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More News 3.19.21: IA Revenue Forecast, School C-19 Aid, News CDC Guidelines, NAIA Tourney, and More

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Iowa’s revenue forecasting panel is projecting state revenue will come in just shy of the level needed for more income tax cuts to kick in.

Revenue would need to grow 4 percent next fiscal year to trigger more income tax cuts in 2023. But the latest estimate from today is 3-point-8 percent growth, potentially pushing tax cuts to 2024 or later.

Governor Kim Reynolds and the Senate Majority Leader released statements calling on the House to vote to remove that threshold and allow the tax cuts to take effect regardless of growth levels. The Senate passed it this week, but the House hasn’t committed to doing that. 

The Iowa Department of Education today announced that the state is slated to receive nearly $775 million in federal relief for Pre-K-12 schools through a fund to address costs due to the COVID-19 pandemic.

Sioux City Community School Board Member Dan Greenwell says the school district is expected to receive an additional $43 million in aid for a total of $63.3 million.

As U.S. health officials relax social distancing recommendations for schools, the Sioux City Community School District says it will not change any current practices at this time. New guidelines from the CDC announced today indicate three-feet between desks is fine, compared to six.

This week the Sioux City Community School District reported one more student tested positive for COVID-19 and four staff members. There are 344 students in quarantine.

 

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Nebraska will move to its next coronavirus vaccination phase on Monday with a focus on residents who are 50 to 64 years old and those with certain health conditions. Gov. Pete Ricketts says the change will apply to the entire state, unlike previous phases where the transition has taken place by public health district. Under the new phase, 90% of doses are required to go to residents in the 50-to-64 age group or people who qualified under previous phases. The remaining 10% will go to people with health conditions that are chosen by local doctors and public health officials in each region. Health officials have spent the last several weeks vaccinating residents who are at least 65.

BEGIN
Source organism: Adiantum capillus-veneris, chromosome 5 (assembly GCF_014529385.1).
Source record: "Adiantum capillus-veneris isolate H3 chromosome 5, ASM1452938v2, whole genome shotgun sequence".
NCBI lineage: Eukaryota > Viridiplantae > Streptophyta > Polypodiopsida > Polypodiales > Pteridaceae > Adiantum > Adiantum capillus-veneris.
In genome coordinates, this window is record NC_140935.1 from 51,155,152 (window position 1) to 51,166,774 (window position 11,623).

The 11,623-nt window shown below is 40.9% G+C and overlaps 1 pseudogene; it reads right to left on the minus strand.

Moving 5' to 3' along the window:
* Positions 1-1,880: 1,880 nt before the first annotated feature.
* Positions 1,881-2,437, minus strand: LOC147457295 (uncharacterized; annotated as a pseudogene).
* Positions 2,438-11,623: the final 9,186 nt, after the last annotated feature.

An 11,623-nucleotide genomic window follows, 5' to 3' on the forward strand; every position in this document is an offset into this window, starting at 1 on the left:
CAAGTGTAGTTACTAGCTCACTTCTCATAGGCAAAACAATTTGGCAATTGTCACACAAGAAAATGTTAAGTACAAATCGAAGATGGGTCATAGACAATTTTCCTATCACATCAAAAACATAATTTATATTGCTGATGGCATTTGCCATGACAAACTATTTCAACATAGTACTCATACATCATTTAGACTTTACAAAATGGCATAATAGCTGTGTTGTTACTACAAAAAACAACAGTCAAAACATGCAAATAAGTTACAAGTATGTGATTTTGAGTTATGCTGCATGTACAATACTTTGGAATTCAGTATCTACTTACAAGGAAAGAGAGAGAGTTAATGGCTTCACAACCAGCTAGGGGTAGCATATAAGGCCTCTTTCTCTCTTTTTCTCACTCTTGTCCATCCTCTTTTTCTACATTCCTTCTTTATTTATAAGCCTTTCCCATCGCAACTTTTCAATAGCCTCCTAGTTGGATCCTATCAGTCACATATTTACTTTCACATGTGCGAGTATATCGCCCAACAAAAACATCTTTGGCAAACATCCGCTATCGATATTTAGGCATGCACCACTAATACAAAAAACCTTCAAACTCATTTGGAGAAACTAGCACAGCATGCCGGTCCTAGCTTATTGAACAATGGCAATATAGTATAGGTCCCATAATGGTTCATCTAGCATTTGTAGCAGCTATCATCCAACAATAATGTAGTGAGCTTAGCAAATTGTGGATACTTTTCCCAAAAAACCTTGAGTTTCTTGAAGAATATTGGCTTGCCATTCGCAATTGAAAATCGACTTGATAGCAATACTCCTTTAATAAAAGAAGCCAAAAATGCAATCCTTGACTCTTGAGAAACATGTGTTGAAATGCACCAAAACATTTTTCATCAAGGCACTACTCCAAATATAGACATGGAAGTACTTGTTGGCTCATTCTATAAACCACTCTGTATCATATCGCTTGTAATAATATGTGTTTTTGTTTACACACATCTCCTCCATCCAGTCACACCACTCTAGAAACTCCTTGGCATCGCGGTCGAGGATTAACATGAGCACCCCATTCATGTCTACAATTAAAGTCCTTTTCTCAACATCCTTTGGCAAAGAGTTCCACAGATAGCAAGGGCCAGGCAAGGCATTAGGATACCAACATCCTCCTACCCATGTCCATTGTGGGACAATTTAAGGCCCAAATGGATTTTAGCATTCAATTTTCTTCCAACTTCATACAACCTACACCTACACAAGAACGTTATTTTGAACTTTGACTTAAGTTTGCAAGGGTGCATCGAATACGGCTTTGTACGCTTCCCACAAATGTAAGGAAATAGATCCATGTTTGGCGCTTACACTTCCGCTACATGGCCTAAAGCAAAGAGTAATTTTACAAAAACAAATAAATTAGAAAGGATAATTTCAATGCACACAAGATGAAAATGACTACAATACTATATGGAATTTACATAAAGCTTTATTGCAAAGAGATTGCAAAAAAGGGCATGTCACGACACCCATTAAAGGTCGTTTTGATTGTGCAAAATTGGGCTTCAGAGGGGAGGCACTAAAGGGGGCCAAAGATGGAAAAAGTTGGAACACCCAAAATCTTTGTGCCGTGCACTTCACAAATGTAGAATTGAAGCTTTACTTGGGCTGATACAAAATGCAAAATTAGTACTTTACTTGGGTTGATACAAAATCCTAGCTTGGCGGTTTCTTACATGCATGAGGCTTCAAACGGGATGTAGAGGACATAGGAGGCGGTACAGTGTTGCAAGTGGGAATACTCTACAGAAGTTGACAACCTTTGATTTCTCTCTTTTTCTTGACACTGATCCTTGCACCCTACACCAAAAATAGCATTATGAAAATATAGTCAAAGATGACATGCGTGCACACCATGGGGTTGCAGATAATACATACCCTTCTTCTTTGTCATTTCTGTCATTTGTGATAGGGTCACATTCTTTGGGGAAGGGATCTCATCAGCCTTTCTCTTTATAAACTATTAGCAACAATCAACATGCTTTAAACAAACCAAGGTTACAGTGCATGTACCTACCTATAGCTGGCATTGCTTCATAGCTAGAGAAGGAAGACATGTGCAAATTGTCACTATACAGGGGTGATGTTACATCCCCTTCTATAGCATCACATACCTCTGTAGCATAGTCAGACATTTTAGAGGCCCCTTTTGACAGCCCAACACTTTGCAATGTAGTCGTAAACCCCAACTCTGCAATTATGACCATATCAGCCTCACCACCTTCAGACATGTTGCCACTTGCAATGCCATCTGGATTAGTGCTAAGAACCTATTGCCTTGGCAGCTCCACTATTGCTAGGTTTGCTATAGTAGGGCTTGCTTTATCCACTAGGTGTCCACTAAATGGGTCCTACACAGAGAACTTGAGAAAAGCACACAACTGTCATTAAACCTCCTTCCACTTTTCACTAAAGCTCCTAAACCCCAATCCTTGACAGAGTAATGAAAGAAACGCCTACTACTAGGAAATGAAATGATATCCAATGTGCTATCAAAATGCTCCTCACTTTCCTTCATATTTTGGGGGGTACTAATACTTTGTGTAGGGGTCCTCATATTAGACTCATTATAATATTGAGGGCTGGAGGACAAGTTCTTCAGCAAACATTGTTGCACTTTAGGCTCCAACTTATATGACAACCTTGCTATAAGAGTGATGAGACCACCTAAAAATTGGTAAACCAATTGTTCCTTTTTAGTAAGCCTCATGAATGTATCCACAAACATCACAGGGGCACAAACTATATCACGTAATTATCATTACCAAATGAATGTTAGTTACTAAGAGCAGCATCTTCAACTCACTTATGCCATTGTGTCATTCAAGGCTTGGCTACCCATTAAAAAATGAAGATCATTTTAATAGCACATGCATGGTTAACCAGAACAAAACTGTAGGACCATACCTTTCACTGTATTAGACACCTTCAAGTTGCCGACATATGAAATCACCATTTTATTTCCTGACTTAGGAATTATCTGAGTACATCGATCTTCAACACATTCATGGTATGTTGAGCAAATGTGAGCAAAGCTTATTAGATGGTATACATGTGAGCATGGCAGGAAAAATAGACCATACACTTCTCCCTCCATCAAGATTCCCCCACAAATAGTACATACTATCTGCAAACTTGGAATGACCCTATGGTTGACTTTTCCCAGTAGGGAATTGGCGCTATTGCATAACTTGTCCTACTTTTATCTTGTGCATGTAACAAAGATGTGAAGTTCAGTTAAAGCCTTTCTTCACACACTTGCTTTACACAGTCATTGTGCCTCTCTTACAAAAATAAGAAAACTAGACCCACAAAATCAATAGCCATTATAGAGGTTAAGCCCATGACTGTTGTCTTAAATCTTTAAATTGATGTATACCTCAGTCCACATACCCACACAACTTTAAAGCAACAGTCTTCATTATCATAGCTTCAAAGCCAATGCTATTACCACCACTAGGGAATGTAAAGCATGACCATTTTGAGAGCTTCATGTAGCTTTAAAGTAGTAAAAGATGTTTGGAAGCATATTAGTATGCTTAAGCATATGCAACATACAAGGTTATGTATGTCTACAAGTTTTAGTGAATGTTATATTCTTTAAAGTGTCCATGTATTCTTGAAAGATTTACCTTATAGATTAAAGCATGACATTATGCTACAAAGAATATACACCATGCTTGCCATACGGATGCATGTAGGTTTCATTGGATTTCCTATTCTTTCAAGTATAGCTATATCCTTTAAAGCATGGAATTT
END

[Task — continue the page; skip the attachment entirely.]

After sending teams home after the start of last year’s tournament the NAIA Women’s Basketball Tournament is underway in Sioux City with some changes. Instead of 32 teams there are 16, including Morningside College. The Tyson Events Center has limited spectators to 20% of capacity. Plus, COVID-19 testing will be done on site. A spokesperson for Morningside College says nursing students will help administer those tests at the tournament.

Gov. Kristi Noem has signed legislation bringing sports gambling to Deadwood. The South Dakota Commission on Gaming met in Deadwood this week to begin framing the rules for the sports wagering. Voters approved a constitutional amendment in November that legalized sports gambling at the town’s casinos. Deadwood Gaming Association Executive Director Mike Rodman says he expects the gaming commission to have the preliminary set of rules ready by their June 16 meeting, where it will then go to a legislative committee for approval. Sports wagering will be allowed on the premises of Deadwood casinos through sports betting windows, kiosks or a mobile app. 

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